Editors' note: The suggested retail price of the Asus Eee PC 1000 has been lowered from $699 to $599.
We've been fans of the Asus Eee PC line ever since the very first 7-inch model kicked off the Netbook craze in the fall of 2007. A year later, Dell, Lenovo, and Acer all have small, inexpensive systems powered by Intel's Atom processor, but Asus still has the biggest selection of models, offering 7-inch , 9-inch , and now 10-inch versions.
By moving to a larger screen size, the Asus Eee PC 1000 is closer to a traditional ultraportable laptop than ever, and the $699 price is a far cry from the $350 that rival Netbook models start at (but even further from the $1,500-plus demanded by 11-inch and 12-inch ultraportables). The end result is a very usable system with a big (relatively speaking) screen and a decent-size keyboard, but it lacks some of the pick-up-and-go charm of the smaller Netbooks.
|Price as reviewed||$599|
|Processor||1.6GHz Intel Atom|
|Memory||1GB, 533MHz DDR2|
|Hard drive||40GB SSD|
|Graphics||Intel 915GM (integrated)|
|Operating system||Linux (customized by Asus)|
|Dimensions (WDH)||10.5x7.4x1.1 inches|
|Screen size (diagonal)||10.1 inches|
|System weight / Weight with AC adapter||2.9/3.5 pounds|
Stylistically similar to the 9-inch Asus Eee PC 901, the Eee PC 1000 is marginally larger and a few ounces heavier. Opening up the lid, there's still a fairly thick screen bezel, with a Webcam above and a built-in mic below.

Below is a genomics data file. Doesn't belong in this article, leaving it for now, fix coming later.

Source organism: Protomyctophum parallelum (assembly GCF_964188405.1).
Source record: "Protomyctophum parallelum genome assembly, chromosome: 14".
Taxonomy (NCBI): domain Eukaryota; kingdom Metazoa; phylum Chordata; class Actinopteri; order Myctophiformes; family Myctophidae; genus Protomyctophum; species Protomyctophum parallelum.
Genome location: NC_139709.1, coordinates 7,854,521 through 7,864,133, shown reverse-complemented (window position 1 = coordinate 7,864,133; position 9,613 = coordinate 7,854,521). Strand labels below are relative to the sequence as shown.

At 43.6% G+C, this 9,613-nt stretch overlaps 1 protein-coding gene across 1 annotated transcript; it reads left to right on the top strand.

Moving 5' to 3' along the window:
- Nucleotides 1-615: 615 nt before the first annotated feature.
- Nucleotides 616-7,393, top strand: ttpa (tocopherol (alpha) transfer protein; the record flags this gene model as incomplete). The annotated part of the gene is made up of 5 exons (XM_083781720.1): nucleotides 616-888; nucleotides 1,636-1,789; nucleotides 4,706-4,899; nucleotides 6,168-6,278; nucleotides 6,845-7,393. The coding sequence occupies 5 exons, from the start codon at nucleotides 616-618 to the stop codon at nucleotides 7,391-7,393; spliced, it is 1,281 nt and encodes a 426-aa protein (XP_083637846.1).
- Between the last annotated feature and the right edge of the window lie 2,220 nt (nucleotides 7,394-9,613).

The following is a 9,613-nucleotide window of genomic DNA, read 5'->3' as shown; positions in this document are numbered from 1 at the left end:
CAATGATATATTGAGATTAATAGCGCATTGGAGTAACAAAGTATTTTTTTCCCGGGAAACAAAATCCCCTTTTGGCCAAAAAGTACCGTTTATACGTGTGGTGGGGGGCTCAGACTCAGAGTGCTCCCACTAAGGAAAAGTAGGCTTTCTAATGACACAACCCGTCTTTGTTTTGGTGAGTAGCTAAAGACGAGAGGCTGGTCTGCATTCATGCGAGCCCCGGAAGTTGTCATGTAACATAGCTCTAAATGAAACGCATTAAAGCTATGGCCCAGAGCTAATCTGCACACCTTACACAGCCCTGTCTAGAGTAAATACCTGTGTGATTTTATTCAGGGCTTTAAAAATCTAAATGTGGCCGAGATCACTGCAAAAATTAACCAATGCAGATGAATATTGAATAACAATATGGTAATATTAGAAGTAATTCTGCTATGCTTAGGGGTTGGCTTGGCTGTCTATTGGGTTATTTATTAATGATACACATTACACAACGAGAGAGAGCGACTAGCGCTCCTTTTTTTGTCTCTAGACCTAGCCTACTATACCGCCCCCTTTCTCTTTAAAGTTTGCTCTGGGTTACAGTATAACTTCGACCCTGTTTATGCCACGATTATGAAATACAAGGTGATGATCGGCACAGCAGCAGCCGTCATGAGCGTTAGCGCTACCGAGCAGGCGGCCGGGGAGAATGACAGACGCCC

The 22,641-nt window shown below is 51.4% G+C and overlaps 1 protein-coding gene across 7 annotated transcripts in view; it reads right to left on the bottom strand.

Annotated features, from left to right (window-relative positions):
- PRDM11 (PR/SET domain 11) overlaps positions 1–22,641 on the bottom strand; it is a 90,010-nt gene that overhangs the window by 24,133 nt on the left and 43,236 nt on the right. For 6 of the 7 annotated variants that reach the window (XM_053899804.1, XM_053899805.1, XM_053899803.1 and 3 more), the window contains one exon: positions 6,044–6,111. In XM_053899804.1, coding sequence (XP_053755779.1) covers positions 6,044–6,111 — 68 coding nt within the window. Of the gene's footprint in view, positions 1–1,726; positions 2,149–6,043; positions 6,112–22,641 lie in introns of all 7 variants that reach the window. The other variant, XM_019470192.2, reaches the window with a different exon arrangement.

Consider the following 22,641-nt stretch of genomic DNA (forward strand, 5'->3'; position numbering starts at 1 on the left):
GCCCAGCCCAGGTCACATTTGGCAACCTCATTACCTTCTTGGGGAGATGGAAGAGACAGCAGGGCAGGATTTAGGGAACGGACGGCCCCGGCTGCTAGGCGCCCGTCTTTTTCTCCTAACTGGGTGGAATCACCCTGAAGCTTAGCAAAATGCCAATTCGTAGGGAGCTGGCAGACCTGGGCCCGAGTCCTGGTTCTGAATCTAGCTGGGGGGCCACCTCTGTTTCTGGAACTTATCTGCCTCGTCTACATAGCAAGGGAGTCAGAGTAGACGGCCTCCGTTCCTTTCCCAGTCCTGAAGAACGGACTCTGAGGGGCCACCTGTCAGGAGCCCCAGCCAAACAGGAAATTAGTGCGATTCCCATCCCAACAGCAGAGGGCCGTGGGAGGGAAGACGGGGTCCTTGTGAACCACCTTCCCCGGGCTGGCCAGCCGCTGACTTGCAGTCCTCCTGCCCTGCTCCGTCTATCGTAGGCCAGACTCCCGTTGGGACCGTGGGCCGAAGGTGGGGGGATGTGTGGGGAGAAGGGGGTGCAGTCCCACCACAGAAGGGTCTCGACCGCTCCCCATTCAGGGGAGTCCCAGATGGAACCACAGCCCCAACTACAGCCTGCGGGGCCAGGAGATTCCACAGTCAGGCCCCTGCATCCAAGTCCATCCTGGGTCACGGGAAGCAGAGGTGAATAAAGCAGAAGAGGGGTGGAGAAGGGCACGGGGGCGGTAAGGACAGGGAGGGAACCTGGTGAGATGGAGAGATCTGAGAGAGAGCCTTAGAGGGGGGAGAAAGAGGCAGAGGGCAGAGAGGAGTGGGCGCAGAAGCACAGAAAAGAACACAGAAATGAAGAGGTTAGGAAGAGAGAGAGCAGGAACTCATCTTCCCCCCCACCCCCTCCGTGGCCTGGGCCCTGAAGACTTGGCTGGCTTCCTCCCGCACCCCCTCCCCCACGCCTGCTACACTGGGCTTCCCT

The touch pad is as large as one we'd find on a full-size laptop, and it supports a handful of gesture controls--for example, two fingers can be used to scroll up and down Web pages. The keyboard is one of the best we've seen on a Netbook, replacing the finger-twisting tiny keys found on earlier models. That being said--Dell's new Inspiron Mini 9 does it one better, using flatter keys and a slightly smaller overall footprint.
Even though the screen is bigger, the Eee PC 1000 has the same 1,024x600-pixel native resolution as all the 9-inch Netbooks we've looked at. It's fine for basic Web surfing, but you can find higher resolutions in small screens by looking at the 11-inch Lenovo U110, which has a 1,366x768-pixel display.
|Asus Eee PC1000||Average for category [netbook]|
|Audio||headphone/microphone jacks||headphone/microphone jacks|
|Data||3 USB 2.0, SD card reader||2 USB 2.0, SD card reader|
|Networking||modem, Ethernet, 802.11 b/g/n Wi-Fi, Bluetooth||modem, Ethernet, 802.11 b/g/n Wi-Fi, Bluetooth|
With a 40GB SSD hard drive, this is the biggest solid-state drive we've seen in a Netbook so far, and a huge step up from the meager 4GB model in the original 7-inch Eee PC. Our review unit had a custom Linux OS, similar to the one found in the Acer Aspire One, but if you opt for the Windows XP version, the SSD drive gets cut back to 12GB, in order to pay for the XP license but keep the overall cost the same.
With Intel's new 1.6GHz Atom N270 CPU, specifically designed for low-power Netbooks, we found the Linux operating system and basic Web browsing and media playback to be acceptably smooth. The Linux-based system wasn't able to run our usual suite of benchmarks (which use Windows and Mac applications such as iTunes, Microsoft Office, and Adobe Photoshop), but anecdotally, it felt faster than the Linux-powered Acer Aspire One, which had only 512MB of RAM.